and Greek languages are considered to be different branches of
Indo-European. The Minoans probably moved from Anatolia to the island
Crete about 10,000 years ago. There were similar population
movements to Greece. The relative isolation of the population which
Crete resulted in the development of its own language,
Minoan, which is considered different to Mycenaean. In the Minoan
language (Linear A), there are no purely Greek words, as is the case
in Mycenaean Linear B; it contains only words also found in Greek,
Sanskrit and Latin, i.e. sharing the same Indo-European origin."
Since the late 1950s, a theory based on
Linear B phonetic values
Linear A language could be an
Anatolian language , close
Luwian . The theory for the
Luwian origin of Minoan, however,
failed to gain universal support for the following reasons:
* There is no remarkable resemblance between Minoan and Hitto-Luwian
* None of the existing theories of the origin of Hitto-Luwian
peoples and their migration to Anatolia (either from the
Caucasus ) are related to Crete.
* There was a lack of direct contact between Hitto-Luwians and
Minoan Crete; the latter was never mentioned in Hitto-Luwian
inscriptions. Small states located along the western coast of ancient
Asia Minor were natural barriers between Hitto-Luwians and Minoan
* Obvious anthropological differences between Hitto-Luwians and the
Minoans may be considered as another indirect testimony against this
There are recent works focused on the
Luwian connection, not in terms
Minoan language being Anatolian, but rather in terms of
possible borrowings from Luwian, including the origin of the writing
In an article from 2001, Professor of Classics (Emerita) at Tel Aviv
University, Margalit Finkelberg, demonstrated a "high degree of
correspondence between the phonological and morphological system of
Minoan and that of Lycian " and proposed that "the language of Linear
A is either the direct ancestor of Lycian or a closely related idiom."
In 2001, the journal Ugarit-Forschungen published the article "The
First Inscription in Punic — Vowel Differences in
Linear A and B" by
Jan Best , claiming to demonstrate how and why
Linear A notates an
archaic form of Phoenician . This was a continuation of attempts by
Cyrus Gordon in finding connections between Minoan and West Semitic
Another recent interpretation, based on the frequencies of the
syllabic signs and on complete palaeographic comparative studies,
suggests that the Minoan
Linear A language belongs to the Indo-Iranian
family of Indo-European languages . Studies by Hubert La Marle
include a presentation of the morphology of the language, avoid the
complete identification of phonetic values between
Linear A and B, and
also avoid comparing
Linear A with Cretan Hieroglyphs. La Marle uses
the frequency counts to identify the type of syllables written in
Linear A, and takes into account the problem of loanwords in the
vocabulary. However, the La Marle interpretation of
Linear A has been
rejected by John Younger of Kansas University showing that La Marle
has invented erroneous and arbitrary new transcriptions based on
resemblances with many different script systems at will (as
Phoenician, Hieroglyphic Egyptian, Hieroglyphic Hittite, Ethiopian,
Cypro-Minoan, etc.), ignoring established evidence and internal
analysis, while for some words he proposes religious meanings
inventing names of gods and rites. La Marle rebutted in "An answer to
John G. Younger's remarks on Linear A" in 2010.
Italian scholar Giulio M. Facchetti attempted to link
Linear A to the
Tyrrhenian language family comprising Etruscan , Rhaetic , and Lemnian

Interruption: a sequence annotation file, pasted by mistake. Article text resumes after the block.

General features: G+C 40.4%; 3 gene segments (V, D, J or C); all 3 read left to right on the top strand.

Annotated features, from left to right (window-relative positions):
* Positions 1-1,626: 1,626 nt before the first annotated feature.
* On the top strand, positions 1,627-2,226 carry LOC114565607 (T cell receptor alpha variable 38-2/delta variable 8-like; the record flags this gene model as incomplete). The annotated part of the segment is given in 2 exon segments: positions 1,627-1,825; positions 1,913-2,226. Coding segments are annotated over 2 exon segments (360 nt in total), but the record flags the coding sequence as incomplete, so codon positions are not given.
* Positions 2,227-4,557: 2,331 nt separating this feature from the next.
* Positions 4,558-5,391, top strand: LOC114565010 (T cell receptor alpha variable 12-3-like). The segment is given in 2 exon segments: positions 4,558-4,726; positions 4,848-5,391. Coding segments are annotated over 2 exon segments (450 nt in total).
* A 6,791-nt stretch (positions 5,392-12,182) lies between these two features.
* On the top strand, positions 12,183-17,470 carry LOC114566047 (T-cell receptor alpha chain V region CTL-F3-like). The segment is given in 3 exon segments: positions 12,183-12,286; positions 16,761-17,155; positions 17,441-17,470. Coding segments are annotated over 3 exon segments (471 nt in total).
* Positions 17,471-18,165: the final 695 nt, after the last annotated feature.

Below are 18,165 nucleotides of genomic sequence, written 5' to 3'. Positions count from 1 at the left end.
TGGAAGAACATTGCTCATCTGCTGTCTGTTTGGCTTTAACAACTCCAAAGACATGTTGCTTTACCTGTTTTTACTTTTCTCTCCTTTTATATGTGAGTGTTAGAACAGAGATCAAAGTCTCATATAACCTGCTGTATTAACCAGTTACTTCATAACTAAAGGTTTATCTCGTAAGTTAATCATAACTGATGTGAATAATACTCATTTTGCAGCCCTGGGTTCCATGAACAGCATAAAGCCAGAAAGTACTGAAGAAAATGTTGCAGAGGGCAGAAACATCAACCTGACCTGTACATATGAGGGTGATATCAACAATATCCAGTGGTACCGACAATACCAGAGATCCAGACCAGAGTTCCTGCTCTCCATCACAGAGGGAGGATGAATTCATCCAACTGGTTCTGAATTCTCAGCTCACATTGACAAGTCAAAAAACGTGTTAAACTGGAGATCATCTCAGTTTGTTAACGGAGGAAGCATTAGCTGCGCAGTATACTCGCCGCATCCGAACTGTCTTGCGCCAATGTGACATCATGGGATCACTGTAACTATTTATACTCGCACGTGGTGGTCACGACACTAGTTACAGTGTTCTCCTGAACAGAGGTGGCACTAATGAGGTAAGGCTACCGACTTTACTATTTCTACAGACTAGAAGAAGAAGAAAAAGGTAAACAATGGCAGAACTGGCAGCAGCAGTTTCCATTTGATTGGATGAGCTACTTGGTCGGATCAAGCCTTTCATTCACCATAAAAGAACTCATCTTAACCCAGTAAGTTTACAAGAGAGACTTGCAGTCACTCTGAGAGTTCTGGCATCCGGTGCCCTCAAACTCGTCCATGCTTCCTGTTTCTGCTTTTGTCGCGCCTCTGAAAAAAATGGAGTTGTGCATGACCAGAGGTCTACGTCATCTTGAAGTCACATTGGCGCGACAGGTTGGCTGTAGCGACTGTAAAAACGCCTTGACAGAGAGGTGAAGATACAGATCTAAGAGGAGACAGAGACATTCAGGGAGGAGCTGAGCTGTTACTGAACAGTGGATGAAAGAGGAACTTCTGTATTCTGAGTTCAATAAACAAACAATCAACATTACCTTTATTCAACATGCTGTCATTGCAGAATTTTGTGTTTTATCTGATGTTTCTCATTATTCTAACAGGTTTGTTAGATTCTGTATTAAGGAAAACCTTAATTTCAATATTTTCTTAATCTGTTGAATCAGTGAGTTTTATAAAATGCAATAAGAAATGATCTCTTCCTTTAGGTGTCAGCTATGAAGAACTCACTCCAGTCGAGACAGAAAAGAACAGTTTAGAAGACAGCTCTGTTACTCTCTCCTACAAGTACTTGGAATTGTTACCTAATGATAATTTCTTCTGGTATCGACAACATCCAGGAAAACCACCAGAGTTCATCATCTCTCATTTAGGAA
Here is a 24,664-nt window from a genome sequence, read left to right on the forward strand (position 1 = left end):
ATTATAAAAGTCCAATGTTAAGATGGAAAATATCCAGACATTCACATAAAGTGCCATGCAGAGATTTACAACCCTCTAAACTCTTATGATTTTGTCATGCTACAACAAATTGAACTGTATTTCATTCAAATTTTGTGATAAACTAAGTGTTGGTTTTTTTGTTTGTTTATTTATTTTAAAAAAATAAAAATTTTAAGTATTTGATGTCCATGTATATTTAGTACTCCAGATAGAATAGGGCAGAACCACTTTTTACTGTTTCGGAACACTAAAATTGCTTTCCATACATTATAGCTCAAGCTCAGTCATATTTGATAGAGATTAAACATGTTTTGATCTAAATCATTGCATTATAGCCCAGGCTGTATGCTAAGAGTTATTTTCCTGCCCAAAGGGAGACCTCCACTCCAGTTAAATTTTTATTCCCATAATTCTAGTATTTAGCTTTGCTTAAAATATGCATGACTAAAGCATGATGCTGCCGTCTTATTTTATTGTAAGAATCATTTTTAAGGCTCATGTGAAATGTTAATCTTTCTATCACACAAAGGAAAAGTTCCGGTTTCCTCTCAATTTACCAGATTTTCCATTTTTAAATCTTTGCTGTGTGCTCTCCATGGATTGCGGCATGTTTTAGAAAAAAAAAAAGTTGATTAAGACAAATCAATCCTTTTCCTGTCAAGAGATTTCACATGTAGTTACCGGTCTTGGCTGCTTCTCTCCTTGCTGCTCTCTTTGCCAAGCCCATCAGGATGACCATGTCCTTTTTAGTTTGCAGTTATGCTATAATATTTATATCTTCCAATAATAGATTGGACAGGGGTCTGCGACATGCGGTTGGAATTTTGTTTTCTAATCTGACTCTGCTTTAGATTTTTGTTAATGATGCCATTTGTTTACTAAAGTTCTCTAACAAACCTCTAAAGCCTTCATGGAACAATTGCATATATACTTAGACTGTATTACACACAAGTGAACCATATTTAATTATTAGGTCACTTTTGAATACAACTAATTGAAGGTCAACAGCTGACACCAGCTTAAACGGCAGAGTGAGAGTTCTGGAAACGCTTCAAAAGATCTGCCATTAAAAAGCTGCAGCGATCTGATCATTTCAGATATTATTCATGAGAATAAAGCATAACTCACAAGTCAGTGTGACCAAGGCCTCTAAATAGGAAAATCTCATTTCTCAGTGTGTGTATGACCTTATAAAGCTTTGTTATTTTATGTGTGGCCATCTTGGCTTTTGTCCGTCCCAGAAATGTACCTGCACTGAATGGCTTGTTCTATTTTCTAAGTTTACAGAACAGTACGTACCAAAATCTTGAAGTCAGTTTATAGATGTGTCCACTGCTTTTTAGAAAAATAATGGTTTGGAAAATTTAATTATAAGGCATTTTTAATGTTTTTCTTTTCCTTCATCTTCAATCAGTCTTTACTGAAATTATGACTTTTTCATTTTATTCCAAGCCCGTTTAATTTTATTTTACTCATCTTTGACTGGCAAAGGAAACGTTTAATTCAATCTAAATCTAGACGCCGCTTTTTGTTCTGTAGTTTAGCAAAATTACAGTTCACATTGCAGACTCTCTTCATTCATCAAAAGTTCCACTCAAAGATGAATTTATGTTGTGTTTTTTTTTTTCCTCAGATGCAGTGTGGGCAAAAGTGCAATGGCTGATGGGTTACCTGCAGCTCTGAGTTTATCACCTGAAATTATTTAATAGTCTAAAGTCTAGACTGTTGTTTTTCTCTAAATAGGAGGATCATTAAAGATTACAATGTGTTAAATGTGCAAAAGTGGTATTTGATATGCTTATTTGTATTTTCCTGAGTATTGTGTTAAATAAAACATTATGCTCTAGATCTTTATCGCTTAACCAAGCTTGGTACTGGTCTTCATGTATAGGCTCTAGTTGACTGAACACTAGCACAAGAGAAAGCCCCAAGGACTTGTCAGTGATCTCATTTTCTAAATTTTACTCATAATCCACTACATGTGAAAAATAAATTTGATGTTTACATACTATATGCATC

. This family is reasoned to be a pre-Indo-European Mediterranean
substratum of the 2nd millennium BC, sometimes referred to as
Pre-Greek . Facchetti proposed some possible similarities between the
Etruscan language and ancient Lemnian, and other Aegean languages like
Michael Ventris who, along with
John Chadwick , successfully
Linear B , also believed in a link between Minoan and
Etruscan. The same perspective is supported by S. Yatsemirsky in
SINGLE WORD DECIPHERMENT ATTEMPTS
Some researchers suggest that a few words or word elements may be
recognized, without (yet) enabling any conclusion about relationship
with other languages. In general, they use analogy with
Linear B in
order to propose phonetic values of the syllabic sounds. John Younger,
in particular, thinks that place names usually appear in certain
positions in the texts, and notes that the proposed phonetic values
often correspond to known place names as given in
Linear B texts (and
sometimes to modern Greek names). For example, he proposes that three
syllables, read as KE-NI-SO, might be the indigenous form of
Likewise, in Linear A, MA+RU is suggested to mean wool, and to
correspond both to a
Linear B pictogram with this meaning, and to the
classical Greek word μαλλός with the same meaning (in that case
a loan word from Minoan).
Linear A (Unicode block)
Linear A alphabet (U+10600–U+1077F) was added to the Unicode
Standard in June 2014 with the release of version 7.0.
Unicode Consortium code chart (PDF)
NOTES 1.^ As of
Unicode version 10.0 2.^ Grey areas indicate
non-assigned code points
* ^ Beginning date refers to first attestations, the assumed
origins of all scripts lie further back in the past.
* ^ Haarmann 2008 , pp. 12–46.
* ^ Palaima 1997 , pp. 121–188.
* ^ A B Younger, John (2000). "
Linear A Texts in Phonetic
Transcription: 7b. The Script". University of Kansas.
* ^ Packard 1974 , Chapter 1: Introduction.
* ^ Owens 1999 , pp. 23–24 (David Packard, in 1974, calculated a
sound-value difference of 10.80% ± 1.80%; Yves Duhoux, in 1989,
calculated a sound-value difference of 14.34% ± 1.80% and Gareth
Owens, in 1996, calculated a sound-value difference of 9–13%).
* ^ Younger, John (2000). "
Linear A Texts in Phonetic
Transcription: 5. Basic Statistics". University of Kansas. Younger:
"if there are 4002 characters (font Times, pitch 12, no spaces) on an
8 1/2 x 11 inch sheet of paper with 1 inch margins, all extant Linear
A would take up 1.84 pages." (14.34 pages for Linear B).
* ^ Schoep 1999 , pp. 201–221.
* ^ A B C D E F G H I Cacciafoco, Francesco Perono (January 2014).
Linear A and Minoan. The Riddle of Unknown Origins": 3–4. Retrieved
9 July 2017.
* ^ A B Finkelberg 1998 , pp. 265–272.
* ^ Book review by Daniel J. Pullen (Bryn Mawr Classical Review
2009) of W. D. Taylour, R. Janko, Ayios Stephanos: Excavations at a